It is important to correctly determine the condition of the galvanized surface to be painted. “…the condition of the galvanized surface is critical in employing the proper surface preparation.”

Fully Weathered

Fully weathered galvanized steel has zinc compounds covering the entire surface. The main compound in the fully weathered surface is zinc carbonate. Zinc carbonate is tightly adhered to the surface, is not water soluble, and does not wash off the surface when water hits the part. In this state, the zinc compounds should not be removed, as the paint performs better when the compounds are left on the surface. Fully weathered galvanized coatings are the simplest surface condition to paint. This condition is present from one year of exposure to the atmosphere until all the zinc coating has been consumed by protecting the underlying steel, which will take decades. Painting of weathered galvanized steel can significantly extend the service life of the corrosion protection system.

Clean the Surface

Once the condition of the galvanized surface has been properly identified, the third preparation step is to clean the surface. There are three steps to cleaning the surface:

  • Remove bumps, runs, and drips
  • Remove organic materials
  • Rinse and dry

Remove bumps, runs, and drips The first step requires the removal of any excess zinc produced when withdrawing the steel from the zinc bath. Small bumps and runs can cause concerns if the part is to be painted. As the steel is lifted out of the bath, the liquid zinc drains back into the kettle; however, at times the liquid zinc does not drain quickly enough and freezes to the surface or edge of a part. A run is excess zinc that freezes along the part, and a drip is excess zinc that freezes as it falls off the edge of the part, creating an icicle-like zinc spike. Another surface condition that must be addressed is the removal of dross particles. The zinc-iron intermetallic dross particles float in the zinc bath and can be trapped in the outer layer of the coating. Dross particles are thicker than the coating and cause bumps or pimples on the surface. All bumps, runs, drips, and dross particles must be smoothed so they will not protrude through the paint coating.

Runs, drips, or dross particles can be removed by grinding or filing the surface smooth and flat. Since pure zinc is a soft metal, care must be taken to remove the excess zinc material and leave a flat surface without removing the underlying zinc coating.

Sharp icicles created during the galvanizing process must be filed off.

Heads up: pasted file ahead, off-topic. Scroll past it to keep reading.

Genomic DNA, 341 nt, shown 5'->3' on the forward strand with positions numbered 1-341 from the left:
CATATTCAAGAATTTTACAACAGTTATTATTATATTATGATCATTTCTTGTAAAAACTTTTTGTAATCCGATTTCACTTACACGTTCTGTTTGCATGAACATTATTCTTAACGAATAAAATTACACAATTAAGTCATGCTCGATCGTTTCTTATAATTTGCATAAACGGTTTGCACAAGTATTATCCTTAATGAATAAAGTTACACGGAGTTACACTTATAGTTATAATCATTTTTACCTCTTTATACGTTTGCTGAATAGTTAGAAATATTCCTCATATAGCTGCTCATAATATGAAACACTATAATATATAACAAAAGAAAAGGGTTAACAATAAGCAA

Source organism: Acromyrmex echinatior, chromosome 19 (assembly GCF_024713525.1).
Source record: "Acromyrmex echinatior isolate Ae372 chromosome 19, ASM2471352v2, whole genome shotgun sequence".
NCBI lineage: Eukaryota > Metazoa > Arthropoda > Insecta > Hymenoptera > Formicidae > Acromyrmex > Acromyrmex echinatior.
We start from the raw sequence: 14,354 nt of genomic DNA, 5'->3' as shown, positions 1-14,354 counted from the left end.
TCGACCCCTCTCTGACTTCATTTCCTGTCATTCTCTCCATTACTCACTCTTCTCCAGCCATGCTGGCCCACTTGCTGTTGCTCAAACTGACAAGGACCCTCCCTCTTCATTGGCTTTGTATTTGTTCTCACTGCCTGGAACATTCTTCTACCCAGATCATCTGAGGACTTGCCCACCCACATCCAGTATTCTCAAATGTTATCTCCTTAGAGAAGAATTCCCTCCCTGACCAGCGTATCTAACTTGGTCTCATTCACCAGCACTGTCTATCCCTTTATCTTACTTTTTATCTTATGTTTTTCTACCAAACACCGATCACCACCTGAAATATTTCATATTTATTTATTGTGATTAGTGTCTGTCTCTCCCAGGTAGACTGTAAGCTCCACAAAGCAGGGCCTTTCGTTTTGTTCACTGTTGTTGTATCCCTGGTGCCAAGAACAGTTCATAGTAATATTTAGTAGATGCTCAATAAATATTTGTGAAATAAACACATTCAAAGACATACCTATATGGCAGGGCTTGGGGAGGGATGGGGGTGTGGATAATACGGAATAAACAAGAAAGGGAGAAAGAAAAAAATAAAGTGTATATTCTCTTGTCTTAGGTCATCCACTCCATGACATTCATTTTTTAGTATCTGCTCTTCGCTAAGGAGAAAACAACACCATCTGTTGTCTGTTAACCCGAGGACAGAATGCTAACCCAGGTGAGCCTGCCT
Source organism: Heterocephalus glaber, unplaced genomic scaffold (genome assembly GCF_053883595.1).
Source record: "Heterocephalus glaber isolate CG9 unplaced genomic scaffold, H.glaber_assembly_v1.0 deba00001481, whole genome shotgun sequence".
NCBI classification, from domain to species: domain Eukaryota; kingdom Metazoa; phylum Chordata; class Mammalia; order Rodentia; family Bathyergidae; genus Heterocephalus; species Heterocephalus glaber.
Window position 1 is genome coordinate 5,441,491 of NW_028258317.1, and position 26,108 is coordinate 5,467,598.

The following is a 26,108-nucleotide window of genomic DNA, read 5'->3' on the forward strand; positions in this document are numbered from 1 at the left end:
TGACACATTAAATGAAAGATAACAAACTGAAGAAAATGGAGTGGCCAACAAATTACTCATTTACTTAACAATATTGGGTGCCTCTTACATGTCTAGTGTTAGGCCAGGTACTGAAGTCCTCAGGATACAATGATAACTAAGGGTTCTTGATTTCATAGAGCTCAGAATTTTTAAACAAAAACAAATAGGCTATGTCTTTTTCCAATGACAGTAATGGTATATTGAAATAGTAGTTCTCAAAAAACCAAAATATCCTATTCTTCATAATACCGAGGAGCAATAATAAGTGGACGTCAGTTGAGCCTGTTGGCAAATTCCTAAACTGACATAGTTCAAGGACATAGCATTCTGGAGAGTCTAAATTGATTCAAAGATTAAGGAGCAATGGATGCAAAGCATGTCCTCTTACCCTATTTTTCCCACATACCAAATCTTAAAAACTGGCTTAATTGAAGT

The excess zinc areas cannot be cleaned by chemical steps so they must be removed by mechanical cleaning. The most common practice for removal is to use a hand grinder and lightly abrade away the excess zinc until the surface is flat and smooth. The grinding and filing must be completed before the chemical cleaning of the part, so the dust and powder from mechanical cleaning can be removed by chemical cleaning. If the grinding process removes too much zinc, the grinder will begin to produce sparks, indicating it has reached the base steel. When sparks fly, the coating must be repaired before painting. Zinc coating repair methods are described in the specification ASTM A 780 and include spray metallizing, zinc solder or repair stick, and zinc-rich paints.

Remove organic chemicals Once the galvanized surface is smooth, step two involves removing all organic contaminants from its surface. Organic contaminants can be removed with an alkaline solution, acidic solution,or solvent cleaning. A mild alkaline solution, a mixture of ten parts water and one part alkaline cleaner, can remove all organics from the surface without damaging the galvanized coating. The alkaline solution can be brush applied or used with a power washer; however, if power washing the pressure must be held below 1450 PSI to ensure the zinc coating is not damaged. Organic contaminants can also be removed with a mild acidic solution, a mixture of 25 parts water to one part acid. The acidic solution will also slightly etch the zinc coating and leave the surface a dull gray color. Acidic solutions are usually brush applied and should be thoroughly rinsed off the part with fresh water no later than two to three minutes after application. It is good practice to rinse the part twice after using acidic solutions for cleaning. Finally, solvent cleaning, applying solvents to the surface using a clean cloth, can be used. The cloth will pick up the organics, so it must be changed often to avoid redepositing organics back onto the galvanized surface.

Grinding and filing must be completed before the chemical cleaning of a part Organic contaminants can be removed using alkaline or acidic solutions, or solvent cleaning.

Rinse and Dry

Finally, step three uses fresh water to rinse the surface of any cleaning solutions. When using acid cleaning solutions, a second fresh water rinse is recommended to remove all traces of the acid cleaner. After the fresh water rinse, the part should be dried before proceeding to the profiling step. The time after drying until the part is painted should be kept to a minimum (no more than 12 hours) to avoid any further development of zinc compounds on the surface. As stated before, each of the three different surface conditions requires a different combination of these steps.

Newly galvanized steel must have all bumps, runs, and drips ground flat, but can skip step two (removal of organic materials), because there is little or no accumulation of organics on newly galvanized surfaces. Upon completion of step one, the surface only requires a rinse and dry. Partially weathered galvanized steel, which is the most common surface condition to paint, requires all three steps. Fully weathered galvanized steel skips step one, as grinding the surface at this stage would not be beneficial. The zinc patina is fully formed and tightly adhered to the fully weathered surface, creating a more successful duplex system. Therefore, fully weathered galvanized steel only requires the removal of organic materials and a rinse and dry. If unable to determine the condition, it must be assumed the surface is partially weathered, and all cleaning steps must be followed.